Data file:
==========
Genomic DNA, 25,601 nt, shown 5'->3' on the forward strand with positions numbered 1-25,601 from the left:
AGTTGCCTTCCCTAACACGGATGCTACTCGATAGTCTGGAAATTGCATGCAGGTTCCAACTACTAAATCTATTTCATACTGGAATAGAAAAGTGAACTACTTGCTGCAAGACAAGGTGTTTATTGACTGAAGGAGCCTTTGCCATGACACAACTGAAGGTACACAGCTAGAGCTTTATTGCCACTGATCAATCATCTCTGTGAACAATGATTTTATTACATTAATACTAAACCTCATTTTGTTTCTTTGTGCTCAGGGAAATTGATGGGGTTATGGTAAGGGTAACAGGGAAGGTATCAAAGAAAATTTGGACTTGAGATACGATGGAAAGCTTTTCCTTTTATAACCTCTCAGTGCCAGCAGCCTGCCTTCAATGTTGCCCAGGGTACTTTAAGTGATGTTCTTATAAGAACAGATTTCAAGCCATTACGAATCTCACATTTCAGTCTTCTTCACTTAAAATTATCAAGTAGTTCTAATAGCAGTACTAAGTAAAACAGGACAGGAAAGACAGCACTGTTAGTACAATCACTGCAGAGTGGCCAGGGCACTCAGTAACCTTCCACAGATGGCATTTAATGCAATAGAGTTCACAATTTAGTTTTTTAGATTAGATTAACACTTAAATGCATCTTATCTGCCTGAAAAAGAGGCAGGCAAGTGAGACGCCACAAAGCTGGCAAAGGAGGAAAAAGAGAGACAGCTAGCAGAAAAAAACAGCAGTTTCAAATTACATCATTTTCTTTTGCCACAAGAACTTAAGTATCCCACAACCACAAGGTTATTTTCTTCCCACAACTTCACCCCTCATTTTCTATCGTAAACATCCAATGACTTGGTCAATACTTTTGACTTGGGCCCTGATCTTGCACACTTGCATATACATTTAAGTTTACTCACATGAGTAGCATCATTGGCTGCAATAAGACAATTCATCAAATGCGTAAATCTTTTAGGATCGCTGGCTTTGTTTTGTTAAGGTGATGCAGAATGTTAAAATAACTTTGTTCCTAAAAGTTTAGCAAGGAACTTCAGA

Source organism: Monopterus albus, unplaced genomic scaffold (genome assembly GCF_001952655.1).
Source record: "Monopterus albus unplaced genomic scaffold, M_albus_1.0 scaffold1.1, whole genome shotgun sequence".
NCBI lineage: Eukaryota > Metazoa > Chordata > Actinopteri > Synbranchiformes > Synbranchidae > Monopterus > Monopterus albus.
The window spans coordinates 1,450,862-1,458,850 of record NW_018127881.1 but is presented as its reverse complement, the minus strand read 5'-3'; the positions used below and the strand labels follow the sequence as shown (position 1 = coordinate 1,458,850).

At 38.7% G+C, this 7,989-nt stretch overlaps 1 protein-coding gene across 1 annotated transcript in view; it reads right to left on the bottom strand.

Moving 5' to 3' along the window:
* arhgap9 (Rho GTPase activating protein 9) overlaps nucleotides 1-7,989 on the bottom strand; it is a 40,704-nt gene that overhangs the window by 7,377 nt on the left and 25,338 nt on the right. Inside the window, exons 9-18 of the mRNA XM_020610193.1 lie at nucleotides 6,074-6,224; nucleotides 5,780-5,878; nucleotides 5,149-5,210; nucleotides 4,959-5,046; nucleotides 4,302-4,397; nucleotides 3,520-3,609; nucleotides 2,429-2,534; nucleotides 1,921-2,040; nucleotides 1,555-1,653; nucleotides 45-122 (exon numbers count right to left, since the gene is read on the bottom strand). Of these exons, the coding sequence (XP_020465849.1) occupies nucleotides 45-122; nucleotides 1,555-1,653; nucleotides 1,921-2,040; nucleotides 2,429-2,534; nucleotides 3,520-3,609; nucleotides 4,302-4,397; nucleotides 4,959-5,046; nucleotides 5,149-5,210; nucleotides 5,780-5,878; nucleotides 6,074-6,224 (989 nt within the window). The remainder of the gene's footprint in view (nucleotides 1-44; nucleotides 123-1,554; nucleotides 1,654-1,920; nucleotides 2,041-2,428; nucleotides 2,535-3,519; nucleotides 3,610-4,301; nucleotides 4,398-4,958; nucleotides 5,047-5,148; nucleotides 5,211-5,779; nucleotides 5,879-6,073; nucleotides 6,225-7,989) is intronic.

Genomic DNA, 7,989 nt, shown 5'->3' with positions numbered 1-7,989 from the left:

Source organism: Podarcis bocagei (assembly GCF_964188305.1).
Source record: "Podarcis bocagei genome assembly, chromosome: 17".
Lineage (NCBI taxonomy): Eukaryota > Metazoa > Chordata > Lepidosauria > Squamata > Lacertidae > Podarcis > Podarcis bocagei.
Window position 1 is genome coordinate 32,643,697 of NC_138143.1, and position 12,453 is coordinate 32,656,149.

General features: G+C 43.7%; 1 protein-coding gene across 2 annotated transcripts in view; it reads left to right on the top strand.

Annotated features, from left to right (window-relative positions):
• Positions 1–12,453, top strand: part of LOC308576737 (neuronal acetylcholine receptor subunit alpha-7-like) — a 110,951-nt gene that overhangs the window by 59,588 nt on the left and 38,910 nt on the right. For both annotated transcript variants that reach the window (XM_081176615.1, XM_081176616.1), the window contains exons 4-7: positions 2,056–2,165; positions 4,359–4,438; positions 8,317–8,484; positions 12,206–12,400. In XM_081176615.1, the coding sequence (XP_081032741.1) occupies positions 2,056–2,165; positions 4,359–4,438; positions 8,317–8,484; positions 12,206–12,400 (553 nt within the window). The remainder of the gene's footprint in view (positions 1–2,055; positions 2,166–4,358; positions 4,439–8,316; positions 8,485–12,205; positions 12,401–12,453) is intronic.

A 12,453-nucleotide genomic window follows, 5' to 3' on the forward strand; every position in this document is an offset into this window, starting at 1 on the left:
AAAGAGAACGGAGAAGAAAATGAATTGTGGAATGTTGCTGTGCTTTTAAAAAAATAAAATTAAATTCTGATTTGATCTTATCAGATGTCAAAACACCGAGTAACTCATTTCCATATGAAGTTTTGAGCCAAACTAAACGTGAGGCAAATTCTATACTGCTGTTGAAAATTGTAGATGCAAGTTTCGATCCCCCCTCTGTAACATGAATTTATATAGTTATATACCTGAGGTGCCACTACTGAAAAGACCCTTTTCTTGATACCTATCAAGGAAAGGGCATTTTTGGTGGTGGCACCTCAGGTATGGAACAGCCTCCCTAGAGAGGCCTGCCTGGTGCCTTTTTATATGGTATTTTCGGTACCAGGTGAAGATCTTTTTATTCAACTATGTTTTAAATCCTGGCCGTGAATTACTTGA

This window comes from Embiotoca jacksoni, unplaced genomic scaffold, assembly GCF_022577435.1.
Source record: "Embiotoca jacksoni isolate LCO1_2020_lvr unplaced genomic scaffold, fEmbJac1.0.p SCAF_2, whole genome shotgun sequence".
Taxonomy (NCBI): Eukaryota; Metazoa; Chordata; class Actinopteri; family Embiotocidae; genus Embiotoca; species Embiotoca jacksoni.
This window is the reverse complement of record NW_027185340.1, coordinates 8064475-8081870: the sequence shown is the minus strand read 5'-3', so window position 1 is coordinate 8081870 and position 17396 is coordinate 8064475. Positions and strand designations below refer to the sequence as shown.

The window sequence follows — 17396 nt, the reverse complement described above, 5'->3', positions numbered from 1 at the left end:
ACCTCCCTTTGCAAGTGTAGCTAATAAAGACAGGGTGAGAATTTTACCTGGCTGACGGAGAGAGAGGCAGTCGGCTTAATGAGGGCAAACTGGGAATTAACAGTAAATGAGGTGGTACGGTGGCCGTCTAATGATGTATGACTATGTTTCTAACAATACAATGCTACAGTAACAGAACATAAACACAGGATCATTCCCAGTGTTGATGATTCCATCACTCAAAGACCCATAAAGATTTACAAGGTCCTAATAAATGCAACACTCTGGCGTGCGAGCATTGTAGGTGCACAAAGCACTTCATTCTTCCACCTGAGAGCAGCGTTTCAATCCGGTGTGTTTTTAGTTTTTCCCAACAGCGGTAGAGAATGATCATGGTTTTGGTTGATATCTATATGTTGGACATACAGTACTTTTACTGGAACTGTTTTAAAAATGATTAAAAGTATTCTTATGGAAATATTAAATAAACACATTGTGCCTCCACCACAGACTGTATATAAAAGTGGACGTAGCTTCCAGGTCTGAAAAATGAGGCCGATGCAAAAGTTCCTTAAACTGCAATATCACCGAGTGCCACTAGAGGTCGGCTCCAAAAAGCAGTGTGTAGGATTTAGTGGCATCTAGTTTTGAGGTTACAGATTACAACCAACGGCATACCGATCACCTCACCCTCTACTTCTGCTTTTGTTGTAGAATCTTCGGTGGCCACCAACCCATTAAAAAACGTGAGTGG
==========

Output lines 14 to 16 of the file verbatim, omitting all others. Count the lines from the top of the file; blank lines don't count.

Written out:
Window position 1 is genome coordinate 32,643,697 of NC_138143.1, and position 12,453 is coordinate 32,656,149.

General features: G+C 43.7%; 1 protein-coding gene across 2 annotated transcripts in view; it reads left to right on the top strand.

Annotated features, from left to right (window-relative positions):